Battle of the Selle
After the Battle of Cambrai, the allies advanced almost 2 miles (3.2 km) and liberated the French towns of Naves and Thun-Saint-Martin. Although the capture of Cambrai was achieved significantly quicker than expected and with moderately low casualties, German resistance north-east of the town stiffened. By 11 October, the Fourth Army had closed up upon the retreating Germans near Le Cateau, with the Germans taking up a new position, immediately to the east of the Selle River. General Henry Rawlinson was faced with three problems: crossing the river, the railway embankment on the far side and the ridge above the embankment. The decision was made to commence the assault at night and as the river was not so very wide at this point, planks would be used for the soldiers to cross in single file. Later, pontoons would be required for the artillery to cross the river. Field Marshal Douglas Haig, aware that the Germans were near exhaustion, initiated a series of operations designed to get British troops in strength across the river and clear a way for a move against the Sambre–Oise Canal, a further 5 miles (8.0 km) to the east.
After a six-day halt for preparations and artillery bombardments Fourth Army troops attacked at 5.20 a.m. on Thursday 17 October. Infantry and tanks, preceded by a creeping barrage, moved forward on a 10 miles (16 km) front south of Le Cateau. The centre and left of the Fourth Army forced crossings of the river, despite unexpectedly strong German resistance and much uncut barbed wire. Fighting was particularly fierce along the line of the Le Cateau–Wassigny railway. The right of the attack, across the upland watershed of the Selle, made most progress and by nightfall the German defences had been broken and Le Cateau captured. Fighting continued from 18–19 October, by which time Fourth Army, much assisted by the French First Army on its right, advanced over 5 miles (8.0 km), harrying the Germans back towards the Sambre–Oise Canal.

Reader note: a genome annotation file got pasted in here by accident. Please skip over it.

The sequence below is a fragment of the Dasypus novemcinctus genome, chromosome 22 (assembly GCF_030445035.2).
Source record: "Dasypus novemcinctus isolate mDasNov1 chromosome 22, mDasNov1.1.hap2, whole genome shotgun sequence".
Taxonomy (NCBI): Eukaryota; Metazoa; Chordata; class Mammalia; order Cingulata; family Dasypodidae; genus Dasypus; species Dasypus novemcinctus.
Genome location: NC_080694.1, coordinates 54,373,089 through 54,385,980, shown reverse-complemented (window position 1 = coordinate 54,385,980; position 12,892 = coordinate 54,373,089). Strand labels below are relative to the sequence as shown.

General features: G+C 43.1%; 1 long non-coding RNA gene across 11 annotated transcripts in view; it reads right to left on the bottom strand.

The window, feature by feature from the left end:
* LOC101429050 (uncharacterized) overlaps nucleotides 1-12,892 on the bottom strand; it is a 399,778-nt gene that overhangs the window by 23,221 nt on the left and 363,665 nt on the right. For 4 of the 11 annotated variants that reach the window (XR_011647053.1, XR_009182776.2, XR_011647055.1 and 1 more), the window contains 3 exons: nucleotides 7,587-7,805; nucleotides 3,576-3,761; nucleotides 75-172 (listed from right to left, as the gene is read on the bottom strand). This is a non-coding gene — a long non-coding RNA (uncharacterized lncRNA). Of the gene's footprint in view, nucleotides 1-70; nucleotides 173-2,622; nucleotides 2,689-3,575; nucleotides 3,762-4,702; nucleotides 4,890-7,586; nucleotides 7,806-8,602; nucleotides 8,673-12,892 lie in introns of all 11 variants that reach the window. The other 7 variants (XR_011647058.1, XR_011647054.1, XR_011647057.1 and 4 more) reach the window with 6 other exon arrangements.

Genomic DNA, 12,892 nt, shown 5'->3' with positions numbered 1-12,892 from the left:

The British Third and First Armies, north of the Fourth Army, maintained the offensive pressure the following day. In a surprise joint night attack in the early morning of 20 October, Third Army formations secured the high ground east of the Selle. Following a two-day pause, to bring up heavy artillery, the attack was renewed on 23 October with a major combined assault by Fourth, Third and First Armies; the fighting, which continued into the next day, resulted in further advances. At this stage, the German Army was retreating at a forced but controlled pace. On 24 October, the German Army counterattacked at the Canal de la Dérivation but were repulsed and pushed back by the Belgian Army.